You have to first, of course, complete a Bachelor’s Degree in Nursing (BSN) or an Associate’s Degree in Nursing (ADN) to become a registered nurse. Here is an article that compares ADN vs BSN if you are interested to learn more. Then you have to complete a Master’s of Science in Nursing (MSN) degree to become a nurse practitioner. After the MSN degree, you’re able to start working as a level 3 (III) NICU nurse.
How to become a neonatal nurse with level 4 (IV) in the NICU then? From 2012 onwards level 4 (IV) has been the highest level in neonatal nursing in the USA. They take care of the most extreme newborn babies in the country. The journey to becoming a level 4 (IV) NICU nurse is pretty much the same as level 3 (III) NICU nurses’. After the MSN degree, you just have to apply to level 4 (IV) NICU nurse job openings.
Are there any benefits of working in the NICU? The benefit of working as a neonatal nurse in the NICU is that you may be eligible for critical care pay, or intensive-care pay. A lot of hospitals or health care agencies will offer that.
It basically means that you make two or three dollars more per hour than another registered nurse in a different specialty. Also if you work night shifts or weekends you’re usually given a premium on per hour.
Here’s a video for you where Sandy Content shares a story about ‘The Best Job in The World’ as a NICU in New York. After the video, you have a much better understanding of the neonatal nurse’s job.
How long does it take to become a neonatal nurse?
Now that you know how to become a neonatal nurse you might be thinking how does it take to become a neonatal nurse. As you already know you have to become an RN to be able to work as a neonatal nurse.
There are three options on how to become a registered nurse; a Bachelor’s Degree in Nursing (BSN), an Associate’s Degree in Nursing (ADN) or a diploma from an approved nursing program.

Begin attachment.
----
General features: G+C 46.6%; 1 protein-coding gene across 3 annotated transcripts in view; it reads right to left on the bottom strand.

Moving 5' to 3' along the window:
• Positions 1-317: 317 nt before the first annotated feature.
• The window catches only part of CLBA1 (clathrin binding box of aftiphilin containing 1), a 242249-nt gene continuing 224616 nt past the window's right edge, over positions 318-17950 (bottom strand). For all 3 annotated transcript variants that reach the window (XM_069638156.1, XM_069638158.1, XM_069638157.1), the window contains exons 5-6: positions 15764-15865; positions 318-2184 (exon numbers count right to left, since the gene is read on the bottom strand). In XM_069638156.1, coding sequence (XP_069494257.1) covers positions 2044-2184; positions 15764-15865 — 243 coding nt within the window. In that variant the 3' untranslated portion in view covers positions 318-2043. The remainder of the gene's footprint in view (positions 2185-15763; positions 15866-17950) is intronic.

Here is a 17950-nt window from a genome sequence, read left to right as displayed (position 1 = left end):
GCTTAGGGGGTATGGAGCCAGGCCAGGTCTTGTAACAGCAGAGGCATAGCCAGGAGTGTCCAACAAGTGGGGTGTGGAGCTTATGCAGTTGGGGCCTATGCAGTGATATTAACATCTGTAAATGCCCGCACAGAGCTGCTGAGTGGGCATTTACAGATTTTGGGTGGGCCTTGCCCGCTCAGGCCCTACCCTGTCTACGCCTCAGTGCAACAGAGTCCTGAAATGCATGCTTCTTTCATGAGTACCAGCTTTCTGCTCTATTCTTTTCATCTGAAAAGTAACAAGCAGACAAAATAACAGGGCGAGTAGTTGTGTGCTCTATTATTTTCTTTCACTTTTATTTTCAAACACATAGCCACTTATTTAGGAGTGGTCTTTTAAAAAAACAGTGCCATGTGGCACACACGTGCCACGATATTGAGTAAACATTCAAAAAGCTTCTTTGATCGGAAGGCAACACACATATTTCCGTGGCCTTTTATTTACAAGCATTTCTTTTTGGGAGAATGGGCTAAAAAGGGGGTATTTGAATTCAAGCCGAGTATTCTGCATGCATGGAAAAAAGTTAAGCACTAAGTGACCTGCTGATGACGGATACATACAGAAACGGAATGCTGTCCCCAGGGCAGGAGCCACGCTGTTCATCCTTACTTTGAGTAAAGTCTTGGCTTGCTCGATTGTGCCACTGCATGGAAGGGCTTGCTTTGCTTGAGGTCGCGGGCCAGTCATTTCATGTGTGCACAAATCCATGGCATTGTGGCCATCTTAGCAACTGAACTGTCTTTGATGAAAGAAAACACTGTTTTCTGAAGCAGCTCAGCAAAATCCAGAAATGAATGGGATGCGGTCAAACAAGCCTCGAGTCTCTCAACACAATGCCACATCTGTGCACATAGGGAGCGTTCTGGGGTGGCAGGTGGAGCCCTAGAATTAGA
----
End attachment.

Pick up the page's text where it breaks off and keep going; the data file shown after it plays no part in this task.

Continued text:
A diploma from an approved nursing program is the fastest way to become an RN. You can complete it, approximately, in 15 months.
The second fastest way to become a registered nurse or a neonatal nurse is via an Associate’s Degree in Nursing. Approximately it takes two to three years to complete.
The slowest way to become an RN or a neonatal nurse is via a Bachelor’s Degree in Nursing. BSN takes approximately four to seven years to complete.
Please note that the education path you choose might have an effect on your postgraduate studies. I highly recommend that you read my article about How To Become A Registered Nurse before making any precipitous choices.
How to become a neonatal nurse practitioner?
How to become a neonatal nurse practitioner and how it’s different from a neonatal nurse?
To become a neonatal nurse practitioner (NNP) you have first to become an RN via a Bachelor’s Degree in Nursing. After the BSN degree, you can apply to get your Master’s of Science in Nursing to become a nurse practitioner.
As a nurse practitioner, you are able to apply to a neonatal nurse practitioner job openings.
That’s it, now you should know everything about how to become a neonatal nurse or a neonatal nurse practitioner (NNL). If you want to learn some on study nursing, check out these articles of ours:
- Neonatal Nurse Salary on Average, Per Hour, By States
- How To Become A Registered Nurse
- ADN vs BSN Salary, Competencies, And Pros And Cons
- Nurse Practitioner vs Physician Assistant
- How To Become A Respiratory Therapist